Writing An Outline For A Research Paper: Advice From A Professional

Your outline should be a supplemental tool to creating your essay, serving as the bridge between your research on the topic you are covering and your final argumentative essay on that topic. Add citations as they come up in your research, rearrange paragraphs; do not be afraid to create and change the outline as new information is gained.


The most important part of your paper is your thesis statement; create one that argues a certain point, and structure the rest of your paper in a way that supports that argument.

You can write your thesis at the beginning if you have a clear focus for your paper, or you can create a working thesis that changes with the introduction of new research.


Think of your essay structure as a series of shapes: The introduction is a funnel pointing down, where you begin with large, abstract ideas and focus in on your specific thesis. Your paragraphs are supporting blocks, which hold your essay together. Ideally, a well-written paper would have 3-4 main paragraphs. Within the paragraphs, be sure to provide several layers of support for each argument in the form of real world examples and empirical facts from scholarly sources. Your essay ends with the conclusion which is an upward pointing funnel, beginning with your focused thesis and ending with a broad idea or concept.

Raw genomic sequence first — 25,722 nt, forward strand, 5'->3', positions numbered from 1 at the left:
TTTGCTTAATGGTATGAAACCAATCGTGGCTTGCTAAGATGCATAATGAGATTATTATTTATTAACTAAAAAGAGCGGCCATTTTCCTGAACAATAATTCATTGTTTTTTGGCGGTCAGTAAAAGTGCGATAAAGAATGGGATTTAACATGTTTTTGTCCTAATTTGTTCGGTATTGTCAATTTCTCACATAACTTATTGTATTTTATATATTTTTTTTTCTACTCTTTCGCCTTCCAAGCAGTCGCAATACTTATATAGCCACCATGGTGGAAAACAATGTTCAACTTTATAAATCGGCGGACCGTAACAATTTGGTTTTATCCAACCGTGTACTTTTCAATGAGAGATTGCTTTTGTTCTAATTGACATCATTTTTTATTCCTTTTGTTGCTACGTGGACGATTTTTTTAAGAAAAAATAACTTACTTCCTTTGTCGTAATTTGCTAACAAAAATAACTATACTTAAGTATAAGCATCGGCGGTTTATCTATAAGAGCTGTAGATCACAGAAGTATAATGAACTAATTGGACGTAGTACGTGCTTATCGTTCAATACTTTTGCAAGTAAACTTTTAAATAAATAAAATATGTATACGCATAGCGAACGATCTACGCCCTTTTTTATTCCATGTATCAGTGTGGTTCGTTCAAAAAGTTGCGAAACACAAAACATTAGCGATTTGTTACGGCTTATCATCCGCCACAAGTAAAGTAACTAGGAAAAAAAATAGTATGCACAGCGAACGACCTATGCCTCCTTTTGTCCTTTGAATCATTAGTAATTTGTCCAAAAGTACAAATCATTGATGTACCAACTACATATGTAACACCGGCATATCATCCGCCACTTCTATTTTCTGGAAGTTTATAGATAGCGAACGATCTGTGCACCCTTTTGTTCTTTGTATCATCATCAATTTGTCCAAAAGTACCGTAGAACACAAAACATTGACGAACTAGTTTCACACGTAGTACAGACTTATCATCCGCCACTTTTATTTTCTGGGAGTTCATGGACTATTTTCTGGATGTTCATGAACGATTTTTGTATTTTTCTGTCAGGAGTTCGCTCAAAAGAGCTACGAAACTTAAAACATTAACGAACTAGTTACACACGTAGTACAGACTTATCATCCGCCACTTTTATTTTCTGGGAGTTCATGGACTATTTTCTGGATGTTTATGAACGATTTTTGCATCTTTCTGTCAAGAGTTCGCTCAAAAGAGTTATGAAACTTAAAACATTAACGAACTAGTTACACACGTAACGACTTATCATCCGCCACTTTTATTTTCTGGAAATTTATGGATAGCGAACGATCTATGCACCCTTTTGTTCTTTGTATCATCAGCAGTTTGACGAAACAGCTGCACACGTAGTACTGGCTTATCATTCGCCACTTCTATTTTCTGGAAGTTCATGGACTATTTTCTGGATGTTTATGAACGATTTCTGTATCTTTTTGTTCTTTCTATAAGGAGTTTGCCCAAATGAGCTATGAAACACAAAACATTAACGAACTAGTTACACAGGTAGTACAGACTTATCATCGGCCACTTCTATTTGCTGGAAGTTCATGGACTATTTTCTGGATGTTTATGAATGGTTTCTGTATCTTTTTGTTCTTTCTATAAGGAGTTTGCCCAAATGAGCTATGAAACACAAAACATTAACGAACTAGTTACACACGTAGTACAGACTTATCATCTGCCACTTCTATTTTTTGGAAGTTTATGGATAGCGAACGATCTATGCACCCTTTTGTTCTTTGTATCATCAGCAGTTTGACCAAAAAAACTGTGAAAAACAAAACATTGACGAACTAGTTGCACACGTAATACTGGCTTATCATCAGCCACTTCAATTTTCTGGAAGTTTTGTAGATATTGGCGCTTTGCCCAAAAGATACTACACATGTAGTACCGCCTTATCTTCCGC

Below is an example of how you can lay out your outline:

Introduction: Write out a brief paragraph of what you plan to cover in your introduction. Think about how you want to open your paper and introduce your topic. One of the last sentences of your introduction should be your Thesis statement.

I. Topic sentence: this will introduce your first main paragraph/argument which will support your thesis statement. Be sure to include transitions between paragraphs such as: Firstly, To begin, etc.

  • a. Supporting point: Reason why your first main point supports the thesis
  • a.i. Example: insert a quote from a source, or reference a specific example you plan to draw on which gives supporting evidence for your main point.
  • ii. Example 2
  • b. Supporting point: Second reason why your first main point supports the thesis

II. Topic Sentence 2: this will be the second main argument which will support your thesis statement

Conclusion: restate your Thesis and think about ending your essay broadly.

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